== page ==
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This is a list of industrial and governmental project proposals from Summer 2016.

End to End MATHS diagnostic review in equipment health monitoring process.

Contact Name Geoff Walker
Contact Email Geoff.walker@artesis.co.uk
Company Name Artesis LLP
Address St John’s Innovation Centre, Cowley Road, Cambridge, CB4 0WS
Period of the Project Mid June - Mid August 2016 (Flexible to be earlier or later if preferred)
Brief Description of Project Artesis LLP identifies and diagnoses problems in industrial equipment, by analysing the distortions on the waveform of the 3-phase AC current drawn by the motor. We already use a whole series of mathematical techniques, some of which are standard techniques like Fast Fourier Transforms, and others that are rather more bespoke, involving System Identification algorithms. Some of these have been in use for over 20 years, others have been developed much more recently. Artesis as a company is predominantly staffed by engineers rather than mathematicians, and whilst the mathematical approaches we use work from a pragmatic point of view, we believe they may not be the optimum or "best practice" techniques from a mathematical point of view, taking into account the massive increase in computing power available to us now compared to 20 years ago, and also the general development in mathematical techniques during the same time. The project will require the Mathematician to carry out an end-to-end review of our processing, understanding the techniques used and how they interact with one another to create usable outputs. Having understood the current situation, the Mathematician is asked to consider what a "best practice" alternative might be to each of the current stages in our process, and evaluate the benefits of changing to the new technique. This should also take into account the overall process rather than just replicating the existing steps one-by-one, so for example an alternative approach might use a completely different set of steps to get from the initial measured parameters to the desired final outputs. The assessment is also to consider how any existing gaps in our process might be filled (we are aware of a couple, which we think are a really interesting challenge - we can describe these at the briefing meeting on Jan 20th) For the areas where benefits are identified, the task will then be to assess what would be required to adopt the new technique, and to develop outline improvement definitions and plans. If time is available, we would hope the Mathematician will then be able to develop one or more of these improvement areas, to create a fully working system.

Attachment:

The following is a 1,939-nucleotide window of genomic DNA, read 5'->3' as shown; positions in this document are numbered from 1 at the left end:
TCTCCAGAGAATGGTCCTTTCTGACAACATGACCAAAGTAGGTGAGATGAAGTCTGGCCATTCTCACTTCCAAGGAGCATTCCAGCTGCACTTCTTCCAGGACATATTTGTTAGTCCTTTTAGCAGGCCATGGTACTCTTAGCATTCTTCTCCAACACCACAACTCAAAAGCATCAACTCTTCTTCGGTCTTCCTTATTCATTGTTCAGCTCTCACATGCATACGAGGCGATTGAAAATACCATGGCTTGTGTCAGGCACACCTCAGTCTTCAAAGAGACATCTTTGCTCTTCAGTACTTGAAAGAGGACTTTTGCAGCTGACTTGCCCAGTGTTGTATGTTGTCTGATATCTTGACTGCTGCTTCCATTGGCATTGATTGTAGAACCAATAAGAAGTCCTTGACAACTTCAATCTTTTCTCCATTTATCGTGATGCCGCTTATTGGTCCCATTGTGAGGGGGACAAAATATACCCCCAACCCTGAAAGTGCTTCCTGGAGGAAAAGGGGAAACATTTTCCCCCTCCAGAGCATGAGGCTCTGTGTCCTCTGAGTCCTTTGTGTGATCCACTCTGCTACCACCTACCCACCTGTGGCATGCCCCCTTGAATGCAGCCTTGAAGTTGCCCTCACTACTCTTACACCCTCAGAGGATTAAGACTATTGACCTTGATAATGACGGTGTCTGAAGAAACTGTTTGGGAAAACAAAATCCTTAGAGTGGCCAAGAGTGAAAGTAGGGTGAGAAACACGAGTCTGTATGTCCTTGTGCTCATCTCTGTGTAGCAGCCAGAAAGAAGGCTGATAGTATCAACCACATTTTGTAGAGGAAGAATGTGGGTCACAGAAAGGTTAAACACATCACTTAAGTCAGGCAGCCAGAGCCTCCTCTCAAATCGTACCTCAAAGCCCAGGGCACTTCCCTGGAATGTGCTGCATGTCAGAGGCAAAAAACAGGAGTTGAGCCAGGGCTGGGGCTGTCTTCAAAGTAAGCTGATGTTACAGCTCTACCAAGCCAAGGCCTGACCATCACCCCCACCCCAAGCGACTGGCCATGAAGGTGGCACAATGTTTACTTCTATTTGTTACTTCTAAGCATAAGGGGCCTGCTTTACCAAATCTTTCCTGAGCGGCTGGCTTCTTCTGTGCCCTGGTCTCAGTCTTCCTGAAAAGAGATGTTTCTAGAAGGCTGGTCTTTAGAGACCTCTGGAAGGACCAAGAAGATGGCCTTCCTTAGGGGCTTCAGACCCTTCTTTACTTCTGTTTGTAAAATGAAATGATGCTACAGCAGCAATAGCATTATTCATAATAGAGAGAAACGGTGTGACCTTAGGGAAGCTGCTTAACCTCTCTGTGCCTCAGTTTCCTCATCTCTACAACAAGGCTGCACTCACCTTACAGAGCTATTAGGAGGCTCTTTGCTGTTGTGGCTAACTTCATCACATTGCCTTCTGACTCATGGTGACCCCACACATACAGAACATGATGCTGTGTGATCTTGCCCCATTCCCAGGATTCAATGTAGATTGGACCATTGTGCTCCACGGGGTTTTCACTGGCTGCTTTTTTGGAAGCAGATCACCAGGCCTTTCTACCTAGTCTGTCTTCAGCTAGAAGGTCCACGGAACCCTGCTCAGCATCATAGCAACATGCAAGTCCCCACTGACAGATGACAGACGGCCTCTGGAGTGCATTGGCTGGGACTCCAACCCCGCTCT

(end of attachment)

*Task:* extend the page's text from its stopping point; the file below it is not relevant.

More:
Skills Required Mathematician! Familiarity with Signal processing techniques - FFT, Windowing, Anti-Aliasing, etc. Familiarity with Linear Regression and its different System structures (AR, ARMAX, etc) and Prediction Error Methods. Comfortable with wave equations. Structured, logical approach. Ability to write about mathematical concepts in plain English, in a way non-Mathematicians can understand. Familiarity with Matlab/Scilab.